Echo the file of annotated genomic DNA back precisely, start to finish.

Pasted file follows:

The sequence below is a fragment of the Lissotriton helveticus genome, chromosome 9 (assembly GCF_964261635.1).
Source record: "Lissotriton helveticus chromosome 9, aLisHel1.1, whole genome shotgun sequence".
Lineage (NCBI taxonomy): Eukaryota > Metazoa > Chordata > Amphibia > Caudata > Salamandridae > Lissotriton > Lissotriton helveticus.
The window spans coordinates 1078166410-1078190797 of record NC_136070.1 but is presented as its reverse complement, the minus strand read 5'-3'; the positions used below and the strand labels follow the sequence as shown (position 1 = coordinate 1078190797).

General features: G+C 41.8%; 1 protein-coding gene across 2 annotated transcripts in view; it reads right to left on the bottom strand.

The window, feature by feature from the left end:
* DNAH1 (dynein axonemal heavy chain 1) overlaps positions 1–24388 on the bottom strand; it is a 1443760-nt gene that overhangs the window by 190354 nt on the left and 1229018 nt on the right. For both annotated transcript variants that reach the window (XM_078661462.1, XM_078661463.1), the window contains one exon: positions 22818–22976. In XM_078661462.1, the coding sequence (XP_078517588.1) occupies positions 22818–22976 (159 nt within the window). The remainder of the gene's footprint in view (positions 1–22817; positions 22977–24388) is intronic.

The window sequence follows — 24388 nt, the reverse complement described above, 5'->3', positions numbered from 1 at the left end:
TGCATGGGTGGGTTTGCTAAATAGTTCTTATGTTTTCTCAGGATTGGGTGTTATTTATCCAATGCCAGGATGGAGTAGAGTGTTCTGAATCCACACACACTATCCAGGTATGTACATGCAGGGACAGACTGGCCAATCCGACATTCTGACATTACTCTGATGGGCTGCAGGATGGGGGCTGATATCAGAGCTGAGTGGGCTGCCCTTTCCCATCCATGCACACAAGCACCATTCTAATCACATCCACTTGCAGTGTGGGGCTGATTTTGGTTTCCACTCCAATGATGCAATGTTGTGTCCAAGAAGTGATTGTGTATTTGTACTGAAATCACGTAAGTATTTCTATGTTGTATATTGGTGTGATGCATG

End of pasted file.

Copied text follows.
The sequence below is a fragment of the Lissotriton helveticus genome, chromosome 9 (assembly GCF_964261635.1).
Source record: "Lissotriton helveticus chromosome 9, aLisHel1.1, whole genome shotgun sequence".
Lineage (NCBI taxonomy): Eukaryota > Metazoa > Chordata > Amphibia > Caudata > Salamandridae > Lissotriton > Lissotriton helveticus.
The window spans coordinates 1078166410-1078190797 of record NC_136070.1 but is presented as its reverse complement, the minus strand read 5'-3'; the positions used below and the strand labels follow the sequence as shown (position 1 = coordinate 1078190797).

General features: G+C 41.8%; 1 protein-coding gene across 2 annotated transcripts in view; it reads right to left on the bottom strand.

The window, feature by feature from the left end:
* DNAH1 (dynein axonemal heavy chain 1) overlaps positions 1–24388 on the bottom strand; it is a 1443760-nt gene that overhangs the window by 190354 nt on the left and 1229018 nt on the right. For both annotated transcript variants that reach the window (XM_078661462.1, XM_078661463.1), the window contains one exon: positions 22818–22976. In XM_078661462.1, the coding sequence (XP_078517588.1) occupies positions 22818–22976 (159 nt within the window). The remainder of the gene's footprint in view (positions 1–22817; positions 22977–24388) is intronic.

The window sequence follows — 24388 nt, the reverse complement described above, 5'->3', positions numbered from 1 at the left end:
TGCATGGGTGGGTTTGCTAAATAGTTCTTATGTTTTCTCAGGATTGGGTGTTATTTATCCAATGCCAGGATGGAGTAGAGTGTTCTGAATCCACACACACTATCCAGGTATGTACATGCAGGGACAGACTGGCCAATCCGACATTCTGACATTACTCTGATGGGCTGCAGGATGGGGGCTGATATCAGAGCTGAGTGGGCTGCCCTTTCCCATCCATGCACACAAGCACCATTCTAATCACATCCACTTGCAGTGTGGGGCTGATTTTGGTTTCCACTCCAATGATGCAATGTTGTGTCCAAGAAGTGATTGTGTATTTGTACTGAAATCACGTAAGTATTTCTATGTTGTATATTGGTGTGATGCATG